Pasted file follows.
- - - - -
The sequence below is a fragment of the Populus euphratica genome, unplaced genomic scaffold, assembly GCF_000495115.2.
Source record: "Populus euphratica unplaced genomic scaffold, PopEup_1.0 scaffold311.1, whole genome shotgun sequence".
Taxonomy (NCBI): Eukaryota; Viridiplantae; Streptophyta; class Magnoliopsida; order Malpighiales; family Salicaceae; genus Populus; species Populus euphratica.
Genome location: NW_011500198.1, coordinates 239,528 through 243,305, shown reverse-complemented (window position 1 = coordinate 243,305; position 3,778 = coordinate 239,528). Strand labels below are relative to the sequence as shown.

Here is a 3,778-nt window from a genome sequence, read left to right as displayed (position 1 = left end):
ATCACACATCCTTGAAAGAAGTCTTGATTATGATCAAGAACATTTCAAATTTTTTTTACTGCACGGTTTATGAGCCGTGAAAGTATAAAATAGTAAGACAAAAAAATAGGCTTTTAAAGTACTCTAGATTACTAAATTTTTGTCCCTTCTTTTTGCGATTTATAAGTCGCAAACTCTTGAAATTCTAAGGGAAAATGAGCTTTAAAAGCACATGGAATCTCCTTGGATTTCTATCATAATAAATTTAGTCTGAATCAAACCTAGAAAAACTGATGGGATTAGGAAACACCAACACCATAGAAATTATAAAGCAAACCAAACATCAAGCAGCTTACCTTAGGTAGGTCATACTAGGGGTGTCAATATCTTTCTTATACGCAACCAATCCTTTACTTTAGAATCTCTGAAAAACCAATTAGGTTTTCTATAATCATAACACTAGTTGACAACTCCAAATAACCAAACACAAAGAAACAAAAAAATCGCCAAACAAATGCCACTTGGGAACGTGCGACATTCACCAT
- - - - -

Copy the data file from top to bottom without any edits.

The sequence below is a fragment of the Populus euphratica genome, unplaced genomic scaffold, assembly GCF_000495115.2.
Source record: "Populus euphratica unplaced genomic scaffold, PopEup_1.0 scaffold311.1, whole genome shotgun sequence".
Taxonomy (NCBI): Eukaryota; Viridiplantae; Streptophyta; class Magnoliopsida; order Malpighiales; family Salicaceae; genus Populus; species Populus euphratica.
Genome location: NW_011500198.1, coordinates 239,528 through 243,305, shown reverse-complemented (window position 1 = coordinate 243,305; position 3,778 = coordinate 239,528). Strand labels below are relative to the sequence as shown.

Here is a 3,778-nt window from a genome sequence, read left to right as displayed (position 1 = left end):
ATCACACATCCTTGAAAGAAGTCTTGATTATGATCAAGAACATTTCAAATTTTTTTTACTGCACGGTTTATGAGCCGTGAAAGTATAAAATAGTAAGACAAAAAAATAGGCTTTTAAAGTACTCTAGATTACTAAATTTTTGTCCCTTCTTTTTGCGATTTATAAGTCGCAAACTCTTGAAATTCTAAGGGAAAATGAGCTTTAAAAGCACATGGAATCTCCTTGGATTTCTATCATAATAAATTTAGTCTGAATCAAACCTAGAAAAACTGATGGGATTAGGAAACACCAACACCATAGAAATTATAAAGCAAACCAAACATCAAGCAGCTTACCTTAGGTAGGTCATACTAGGGGTGTCAATATCTTTCTTATACGCAACCAATCCTTTACTTTAGAATCTCTGAAAAACCAATTAGGTTTTCTATAATCATAACACTAGTTGACAACTCCAAATAACCAAACACAAAGAAACAAAAAAATCGCCAAACAAATGCCACTTGGGAACGTGCGACATTCACCAT